OnePlus One vs Nexus 5 comparison

by: Joshua VergaraJuly 30, 2014

Customizability and personalization are among the top reasons why people choose Android over other platforms. Among the wide range of smartphone user types include purists who prefer to have the most stock Android experience possible, and then there are users who want to have the most customizability. Two smartphones address these two types of users quite adequately: the Google Nexus 5 and the OnePlus One.

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The Nexus series is about as stock Android as you can get, and the vanilla experience is further improved by the fact the Nexus line gets the first dibs on Android updates before everyone else does. In addition, because Nexus devices are supposedly free of bloatware, users can enjoy their smartphone or tablet without being bogged down by unwanted apps and services.

Read & Watch – OnePlus One Review

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Meanwhile, OnePlus One has been touted as a flagship-killer because of its top-grade specs offered at a reasonable price. The One’s launch was quite hyped, and even with a few mix-ups when it first shipped pre-orders, reception has been quite positive. OnePlus also comes shipped with CyanogenMod, which is the most popular third-party ROM, offering high levels of customizability and great community support.

Today, we compare the Google Nexus 5 and the OnePlus One, two venerable Android devices that offer decent performance at reasonable prices. The two devices normally cost $350 (off-contract), which could make deciding between the two handsets a challenge. However, both the Google Nexus 5 and OnePlus One have their strengths and disadvantages, and the choice really up to the user. We hope that our comparison will help you decide.

Hardware and Build Quality

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The Nexus 5 offers a minimalistic design with its unique character, including a soft-touch back and its “Nexus” logo embossed sideways. The phone offers a comfortable button layout, and at 5-inches diagonal, it’s not that difficult to operate one-handed, something the OnePlus One has a bit harder time with, due to its larger form factor.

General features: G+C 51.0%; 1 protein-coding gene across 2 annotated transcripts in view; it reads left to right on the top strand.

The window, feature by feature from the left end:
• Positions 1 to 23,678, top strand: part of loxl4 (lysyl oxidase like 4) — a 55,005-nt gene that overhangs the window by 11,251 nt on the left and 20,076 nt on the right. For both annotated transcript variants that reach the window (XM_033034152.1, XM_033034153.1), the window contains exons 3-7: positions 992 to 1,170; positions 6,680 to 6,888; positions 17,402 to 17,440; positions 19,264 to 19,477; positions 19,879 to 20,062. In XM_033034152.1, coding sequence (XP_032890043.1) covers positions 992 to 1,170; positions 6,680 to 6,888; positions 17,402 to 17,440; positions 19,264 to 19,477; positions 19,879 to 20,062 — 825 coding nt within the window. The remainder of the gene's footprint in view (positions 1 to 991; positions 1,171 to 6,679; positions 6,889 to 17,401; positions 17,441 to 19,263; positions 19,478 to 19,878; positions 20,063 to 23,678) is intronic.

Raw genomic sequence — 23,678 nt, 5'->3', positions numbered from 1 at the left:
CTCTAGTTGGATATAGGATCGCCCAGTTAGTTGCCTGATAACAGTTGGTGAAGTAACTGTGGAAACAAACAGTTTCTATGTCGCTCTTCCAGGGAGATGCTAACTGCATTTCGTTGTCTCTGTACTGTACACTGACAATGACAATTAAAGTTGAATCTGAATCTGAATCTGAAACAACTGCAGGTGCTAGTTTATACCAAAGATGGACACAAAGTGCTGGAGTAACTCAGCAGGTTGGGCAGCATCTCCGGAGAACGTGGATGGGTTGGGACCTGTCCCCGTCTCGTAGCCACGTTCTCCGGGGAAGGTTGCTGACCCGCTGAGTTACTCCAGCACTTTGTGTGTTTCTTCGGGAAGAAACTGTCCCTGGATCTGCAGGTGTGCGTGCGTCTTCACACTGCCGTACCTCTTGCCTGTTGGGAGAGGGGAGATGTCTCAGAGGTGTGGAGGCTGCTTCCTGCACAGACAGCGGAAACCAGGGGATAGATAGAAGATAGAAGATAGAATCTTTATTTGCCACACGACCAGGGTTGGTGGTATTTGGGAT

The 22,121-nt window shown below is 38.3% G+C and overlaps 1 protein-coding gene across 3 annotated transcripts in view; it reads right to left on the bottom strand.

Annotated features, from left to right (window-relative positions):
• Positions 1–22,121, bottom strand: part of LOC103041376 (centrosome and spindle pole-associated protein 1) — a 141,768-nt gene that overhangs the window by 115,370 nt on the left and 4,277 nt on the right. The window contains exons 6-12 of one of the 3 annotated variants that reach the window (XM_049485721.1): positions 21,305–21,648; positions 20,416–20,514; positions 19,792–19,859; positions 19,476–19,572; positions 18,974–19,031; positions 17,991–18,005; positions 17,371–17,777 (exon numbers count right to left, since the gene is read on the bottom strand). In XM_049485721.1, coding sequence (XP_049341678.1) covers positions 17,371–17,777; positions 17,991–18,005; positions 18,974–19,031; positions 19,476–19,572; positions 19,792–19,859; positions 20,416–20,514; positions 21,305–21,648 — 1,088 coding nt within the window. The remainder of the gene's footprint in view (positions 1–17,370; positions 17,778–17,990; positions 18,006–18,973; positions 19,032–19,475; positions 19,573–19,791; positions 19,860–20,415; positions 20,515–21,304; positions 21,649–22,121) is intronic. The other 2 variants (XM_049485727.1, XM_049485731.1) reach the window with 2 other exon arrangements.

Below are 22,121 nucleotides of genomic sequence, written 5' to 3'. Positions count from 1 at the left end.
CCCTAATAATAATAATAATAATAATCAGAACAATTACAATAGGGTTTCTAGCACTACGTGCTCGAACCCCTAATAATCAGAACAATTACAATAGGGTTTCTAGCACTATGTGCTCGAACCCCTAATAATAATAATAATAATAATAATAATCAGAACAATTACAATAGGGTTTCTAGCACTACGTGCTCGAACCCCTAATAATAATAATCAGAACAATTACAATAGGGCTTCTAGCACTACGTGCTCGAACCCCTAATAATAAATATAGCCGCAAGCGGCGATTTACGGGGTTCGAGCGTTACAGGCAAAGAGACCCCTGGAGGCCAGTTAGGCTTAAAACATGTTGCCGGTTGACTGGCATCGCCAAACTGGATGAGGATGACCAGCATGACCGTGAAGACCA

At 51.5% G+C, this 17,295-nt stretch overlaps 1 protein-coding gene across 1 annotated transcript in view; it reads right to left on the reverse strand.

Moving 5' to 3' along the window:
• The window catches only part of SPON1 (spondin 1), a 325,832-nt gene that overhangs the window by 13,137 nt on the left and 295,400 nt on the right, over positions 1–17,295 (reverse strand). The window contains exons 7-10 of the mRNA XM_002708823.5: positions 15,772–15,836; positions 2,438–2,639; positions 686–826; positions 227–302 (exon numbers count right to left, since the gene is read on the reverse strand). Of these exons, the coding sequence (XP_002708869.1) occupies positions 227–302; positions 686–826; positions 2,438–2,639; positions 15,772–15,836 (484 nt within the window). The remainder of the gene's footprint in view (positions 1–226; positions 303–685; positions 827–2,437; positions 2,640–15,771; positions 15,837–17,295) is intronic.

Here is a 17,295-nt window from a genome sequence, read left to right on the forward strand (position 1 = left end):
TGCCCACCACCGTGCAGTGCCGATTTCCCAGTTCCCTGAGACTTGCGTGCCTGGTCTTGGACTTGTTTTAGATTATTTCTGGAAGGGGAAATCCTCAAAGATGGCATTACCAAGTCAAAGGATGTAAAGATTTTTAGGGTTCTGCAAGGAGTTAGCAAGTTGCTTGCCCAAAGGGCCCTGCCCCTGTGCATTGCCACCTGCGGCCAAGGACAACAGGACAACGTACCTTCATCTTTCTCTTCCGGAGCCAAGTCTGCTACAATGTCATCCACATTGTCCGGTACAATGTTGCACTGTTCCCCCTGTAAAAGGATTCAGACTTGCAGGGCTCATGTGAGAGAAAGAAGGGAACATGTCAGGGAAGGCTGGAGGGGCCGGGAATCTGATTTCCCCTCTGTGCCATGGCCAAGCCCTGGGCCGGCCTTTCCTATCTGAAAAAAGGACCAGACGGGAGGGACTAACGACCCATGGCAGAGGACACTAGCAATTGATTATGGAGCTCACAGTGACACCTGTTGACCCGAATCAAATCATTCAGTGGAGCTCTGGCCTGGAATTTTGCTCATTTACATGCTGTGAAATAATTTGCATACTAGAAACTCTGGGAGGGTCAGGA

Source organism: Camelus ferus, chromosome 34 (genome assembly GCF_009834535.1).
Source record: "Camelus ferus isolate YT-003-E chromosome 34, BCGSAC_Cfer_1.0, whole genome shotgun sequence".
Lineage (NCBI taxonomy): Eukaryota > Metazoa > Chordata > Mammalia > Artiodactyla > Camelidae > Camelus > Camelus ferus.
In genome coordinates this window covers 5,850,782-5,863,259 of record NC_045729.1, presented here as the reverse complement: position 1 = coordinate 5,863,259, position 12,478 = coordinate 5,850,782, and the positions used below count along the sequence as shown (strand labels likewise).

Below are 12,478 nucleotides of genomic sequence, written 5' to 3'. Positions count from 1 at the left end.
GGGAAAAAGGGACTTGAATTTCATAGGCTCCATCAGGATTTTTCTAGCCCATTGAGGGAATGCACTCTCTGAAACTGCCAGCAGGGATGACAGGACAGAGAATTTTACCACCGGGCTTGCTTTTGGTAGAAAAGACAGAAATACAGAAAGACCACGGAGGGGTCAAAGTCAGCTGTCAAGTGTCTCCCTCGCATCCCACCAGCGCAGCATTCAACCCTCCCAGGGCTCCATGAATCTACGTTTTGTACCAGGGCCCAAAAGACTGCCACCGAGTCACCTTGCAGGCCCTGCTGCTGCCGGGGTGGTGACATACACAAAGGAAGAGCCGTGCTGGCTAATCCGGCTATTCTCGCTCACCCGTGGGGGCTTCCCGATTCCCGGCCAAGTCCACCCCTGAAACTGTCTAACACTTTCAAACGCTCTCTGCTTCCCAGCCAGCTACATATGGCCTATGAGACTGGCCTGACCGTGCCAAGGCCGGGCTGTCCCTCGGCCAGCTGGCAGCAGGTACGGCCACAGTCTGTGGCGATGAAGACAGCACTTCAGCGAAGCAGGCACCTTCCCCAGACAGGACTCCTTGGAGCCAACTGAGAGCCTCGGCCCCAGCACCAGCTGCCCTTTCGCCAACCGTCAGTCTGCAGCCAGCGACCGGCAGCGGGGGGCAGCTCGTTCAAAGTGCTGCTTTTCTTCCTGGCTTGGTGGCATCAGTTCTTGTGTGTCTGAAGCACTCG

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Meanwhile, the OnePlus One is a decidedly bigger device that offers more visual flair, especially with the silver wrap-around lining on the bezel. The back panel has a soft sandpaper-type surface, which provides a good amount of grip. Notable differences include the presence of capacitive buttons (which can be activated or deactivated depending on user preference), and the replaceable back panel.

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Between the two, the Nexus 5 is easier to handle due to its size. At 5.5 inches, the OnePlus One is already bordering on phablet territory and might require two-handed operation in many instances. This could be a challenge if you prefer a handy device, although the bigger screen size does have its advantages. Still, in my experience I could comfortably use the OnePlus One single-handed in most cases.


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The Nexus 5 comes with a now-common in-plane switching (IPS) panel, sized at 5-inches, while the OnePlus One uses a 5.5-inch low-temperature polysilicon (LTPS) display. Both afford the user a crisp 1080p resolution display. In terms of display quality, both devices are on par with each other at first glance, with adequate viewing angles and accurate color reproduction. However, the difference in display size means that each device may be targeted at different user types altogether.

With a bigger screen and the same resolution, the One’s display has a lower pixel density at 401 pixels-per-inch (PPI), while the Nexus 5 has a respectable 443 PPI, which means the display is crisper and smoother on the Nexus 5. The bigger screen size on the One offers a more comfortable multimedia experience, however, which means a more enjoyable experience watching movies, playing games or even simply reading text on the bigger screen.